Dr Dane Vishnubala:

Yeah, exactly. No, no, definitely. And I think, we could almost spend quite a lot of time in just that and kind of the nuances of how you do that. And I think one of the points you really pick up on is that self examination. And at the moment you kind of say imagination versus I guess if you think about how we traditionally practice medicine, a lot of these things aren't left down to imagination and we don't need to problem solve because we've just been taught how to do it and we do face-to-face. Whereas now we're trying to come up with ways to do something that actually there isn't a tutor above us that has taught us before.

Dr Dane Vishnubala:

But again, you've picked up lots of exits in the handbook and we'll definitely talk about this in more detail. But for me, I think it was nearly a year ago now that I came and observed you doing some remote consultation as well, a time where I was trying to do a bit more. And yeah, that was definitely an area that most of the ways you could coach those points. Yeah, I think that'll be a really good podcast. I'm looking forward to doing that one with you. Coming back to that. We talked about examining self. The other thing you mentioned, which I think is really, really important was that kind of wide view seeing the whole patient and not being afraid to ask them to get their setup right so you can do your job.

Dr Adam Abbs:

Yeah, absolutely. To take the time to do that. Be firm at the start. Look, this is a medical consultation with your GP and we need to do this properly. Please take a moment to do this for me.

Dr Dane Vishnubala:

Yeah. And then the paediatric assessments that you talked about, the tools, we'll make sure that they're popped in the at the bottom of the podcast so if you guys do want to have a look at what Adam has been talking about in more detail, do check out the links below. Okay, perfect. If we move on kind of from clinical signs, but there's definitely a whole podcast in itself, and we will come back to it. The second kind of point really picked up was the difficulty in picking up on body language and missing those kind of keys that we might be better at doing automatically. Given the skills of doctors I guess, over years of doing that, how do you kind of pick up on that given it is a challenge, I guess isn't it?

Dr Adam Abbs:

And it's a huge challenge, but just like we as GPs, especially we're used to overcoming all sorts of challenges that in every single consultation that we have pretty much, we overcome them remotely as well. A few things that we need to do. One is slow down the consultation. Previously a remote consultation was a stop gap between a real consultation and another real consultation. The telephone was just a way of tiding you by until the actual consultation. But now the remote consultation is the real consultation. There's a change in mindset that's required from both the clinician and the patient and the consultation needs to be slowed down. And it's no longer just a transactional consultation. This is, it's all the things that you've been taught in your undergraduate curriculum and post-graduate curriculum related to how to undertake a consultation, applies online as well and applies on video or telephone as well.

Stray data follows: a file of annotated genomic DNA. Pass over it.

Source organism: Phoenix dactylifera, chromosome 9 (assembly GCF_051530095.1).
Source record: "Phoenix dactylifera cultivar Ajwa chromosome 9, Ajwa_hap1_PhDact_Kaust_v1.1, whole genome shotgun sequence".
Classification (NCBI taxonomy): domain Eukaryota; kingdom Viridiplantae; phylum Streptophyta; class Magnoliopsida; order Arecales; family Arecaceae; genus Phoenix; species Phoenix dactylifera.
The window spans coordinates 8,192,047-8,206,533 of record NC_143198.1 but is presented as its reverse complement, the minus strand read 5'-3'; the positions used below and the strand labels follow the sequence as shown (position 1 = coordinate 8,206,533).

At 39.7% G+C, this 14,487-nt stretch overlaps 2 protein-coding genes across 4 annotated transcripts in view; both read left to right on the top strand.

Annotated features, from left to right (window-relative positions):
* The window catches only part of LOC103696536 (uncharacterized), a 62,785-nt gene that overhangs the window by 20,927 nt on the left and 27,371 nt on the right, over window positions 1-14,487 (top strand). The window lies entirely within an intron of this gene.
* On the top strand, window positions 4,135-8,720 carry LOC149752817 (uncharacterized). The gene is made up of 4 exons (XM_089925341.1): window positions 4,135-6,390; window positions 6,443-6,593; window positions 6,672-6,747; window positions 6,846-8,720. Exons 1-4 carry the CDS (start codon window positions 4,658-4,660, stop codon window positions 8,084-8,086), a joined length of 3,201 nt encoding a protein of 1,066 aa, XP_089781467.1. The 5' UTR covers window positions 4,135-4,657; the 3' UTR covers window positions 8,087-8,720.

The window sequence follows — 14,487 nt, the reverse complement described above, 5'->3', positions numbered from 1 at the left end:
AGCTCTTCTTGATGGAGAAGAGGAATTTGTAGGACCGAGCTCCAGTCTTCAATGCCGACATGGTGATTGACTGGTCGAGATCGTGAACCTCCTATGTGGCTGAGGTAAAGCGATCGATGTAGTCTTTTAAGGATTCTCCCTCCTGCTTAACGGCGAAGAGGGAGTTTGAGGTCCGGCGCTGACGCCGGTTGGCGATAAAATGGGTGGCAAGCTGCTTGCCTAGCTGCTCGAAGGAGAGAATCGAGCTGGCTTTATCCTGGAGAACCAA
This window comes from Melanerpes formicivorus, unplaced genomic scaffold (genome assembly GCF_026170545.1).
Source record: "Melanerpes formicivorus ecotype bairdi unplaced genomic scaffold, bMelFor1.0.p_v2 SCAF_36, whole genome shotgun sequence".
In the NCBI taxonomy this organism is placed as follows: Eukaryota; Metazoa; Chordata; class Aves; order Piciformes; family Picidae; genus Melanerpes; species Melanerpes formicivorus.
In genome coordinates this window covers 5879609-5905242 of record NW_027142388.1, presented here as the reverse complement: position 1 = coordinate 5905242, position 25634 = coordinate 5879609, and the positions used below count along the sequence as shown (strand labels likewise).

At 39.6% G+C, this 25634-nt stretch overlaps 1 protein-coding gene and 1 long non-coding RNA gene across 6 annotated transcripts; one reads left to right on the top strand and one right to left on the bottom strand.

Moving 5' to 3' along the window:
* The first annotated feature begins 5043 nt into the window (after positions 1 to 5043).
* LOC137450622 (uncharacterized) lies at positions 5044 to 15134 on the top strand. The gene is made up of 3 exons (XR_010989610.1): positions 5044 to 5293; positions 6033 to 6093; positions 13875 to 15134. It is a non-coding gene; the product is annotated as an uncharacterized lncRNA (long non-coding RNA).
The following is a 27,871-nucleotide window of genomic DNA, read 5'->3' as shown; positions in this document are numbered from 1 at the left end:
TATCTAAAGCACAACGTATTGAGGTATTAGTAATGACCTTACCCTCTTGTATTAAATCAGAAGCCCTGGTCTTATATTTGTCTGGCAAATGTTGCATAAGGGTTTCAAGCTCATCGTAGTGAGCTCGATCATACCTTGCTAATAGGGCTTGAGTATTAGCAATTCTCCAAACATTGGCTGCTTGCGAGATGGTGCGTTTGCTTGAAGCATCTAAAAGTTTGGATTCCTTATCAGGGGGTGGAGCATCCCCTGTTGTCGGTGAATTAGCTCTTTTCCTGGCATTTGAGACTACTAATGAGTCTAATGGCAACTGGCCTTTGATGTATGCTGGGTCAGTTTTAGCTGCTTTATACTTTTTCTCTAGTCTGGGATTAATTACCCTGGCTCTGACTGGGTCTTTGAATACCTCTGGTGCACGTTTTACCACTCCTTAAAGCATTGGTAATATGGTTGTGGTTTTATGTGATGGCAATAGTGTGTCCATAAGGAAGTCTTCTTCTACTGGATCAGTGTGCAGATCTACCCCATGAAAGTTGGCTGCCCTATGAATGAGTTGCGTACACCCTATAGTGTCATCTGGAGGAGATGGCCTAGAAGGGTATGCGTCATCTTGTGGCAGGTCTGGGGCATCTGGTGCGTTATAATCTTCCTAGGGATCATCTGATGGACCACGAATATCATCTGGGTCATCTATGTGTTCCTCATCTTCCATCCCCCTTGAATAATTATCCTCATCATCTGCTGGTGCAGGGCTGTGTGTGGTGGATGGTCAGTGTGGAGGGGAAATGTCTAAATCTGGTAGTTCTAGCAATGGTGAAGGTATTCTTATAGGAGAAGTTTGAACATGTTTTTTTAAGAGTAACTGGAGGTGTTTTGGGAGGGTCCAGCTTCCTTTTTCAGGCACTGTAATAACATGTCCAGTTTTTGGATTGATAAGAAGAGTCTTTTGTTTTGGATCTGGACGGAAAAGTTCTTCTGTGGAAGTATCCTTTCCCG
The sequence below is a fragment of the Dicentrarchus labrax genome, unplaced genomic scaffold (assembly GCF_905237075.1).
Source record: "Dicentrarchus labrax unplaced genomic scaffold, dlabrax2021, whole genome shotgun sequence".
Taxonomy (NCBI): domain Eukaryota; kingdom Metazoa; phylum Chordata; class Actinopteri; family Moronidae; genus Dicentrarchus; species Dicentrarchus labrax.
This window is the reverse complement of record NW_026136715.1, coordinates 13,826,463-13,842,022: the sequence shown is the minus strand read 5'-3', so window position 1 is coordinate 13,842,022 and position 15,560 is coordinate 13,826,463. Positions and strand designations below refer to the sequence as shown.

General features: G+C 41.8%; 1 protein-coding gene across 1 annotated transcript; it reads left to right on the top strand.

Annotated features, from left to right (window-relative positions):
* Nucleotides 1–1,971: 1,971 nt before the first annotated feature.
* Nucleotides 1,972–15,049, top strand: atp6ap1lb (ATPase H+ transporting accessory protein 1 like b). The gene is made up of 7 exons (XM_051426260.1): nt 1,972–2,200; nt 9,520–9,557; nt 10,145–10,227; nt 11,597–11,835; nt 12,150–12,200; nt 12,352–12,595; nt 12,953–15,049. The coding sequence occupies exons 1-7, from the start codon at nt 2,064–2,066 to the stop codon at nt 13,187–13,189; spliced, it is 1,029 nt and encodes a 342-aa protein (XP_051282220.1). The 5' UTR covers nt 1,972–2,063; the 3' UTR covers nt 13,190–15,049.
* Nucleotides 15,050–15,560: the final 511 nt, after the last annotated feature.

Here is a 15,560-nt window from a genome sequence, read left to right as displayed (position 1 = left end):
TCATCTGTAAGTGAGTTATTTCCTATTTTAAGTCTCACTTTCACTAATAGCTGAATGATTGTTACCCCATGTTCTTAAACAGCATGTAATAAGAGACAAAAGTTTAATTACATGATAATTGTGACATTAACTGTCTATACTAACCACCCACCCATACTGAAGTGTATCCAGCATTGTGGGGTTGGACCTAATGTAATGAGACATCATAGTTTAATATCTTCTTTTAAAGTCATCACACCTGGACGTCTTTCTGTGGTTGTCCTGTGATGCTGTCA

Dr Adam Abbs:

We shouldn't just rush through to get to the endpoint in a remote consultation. Slowing the patient down will allow you to assess their body language, whether that's through the speech on the telephone or whether that's through looking at them on the video. Second of all, show your body language. As I'm talking with a patient, as I'm talking now, I'll show my upper arms so they can see my arms moving. They'll see something of my hands. When they can't see my hands, and then let's say whilst I remember is if you are typing, when you're speaking to a patient, they might be able to hear that. Let them know that you're typing. But they can still see some movement and they can see your face nice and clearly, if you've got good lighting, which you should do.

Dr Adam Abbs:

But also, and it's more so on the telephone, be explicit with your empathy so that the patient, maybe they lose some body language, but they hear in your tone of voice and in the words that you're using, that you are empathising with them and you are with them. Just like we've been taught previously, say to the patients, "This must be really difficult for you. I can understand how that would be stressful and that must have been distressing." Saying these things might seem a little too much because normally our face we'll say it, but we need to be a bit more explicit when that's not so obvious.

Dr Adam Abbs:

Finally, ask the patient to move back so you can see more of them. Like we were saying before, we ask them to put the phone down or on one side or move the laptop back. On the phone, you can get an idea of body language still. You can talk about, so in the notes, you talk about how the patient sounds well, they're calm, they're happy, they're chatting about their day. It's not body language as such, but you're getting a picture of the patient. They walked upstairs to get the thermometer. When they came back, they weren't out of breath. They didn't sound in pain when I asked them to put their hands over their head or when they were moving around the house, because I asked them to. And the patient stated that and sounded like that they were happy with the plan at the end of the consultation. Again, that's trying to get a full assessment of the patient when there is the sort of loss of body language, if you will.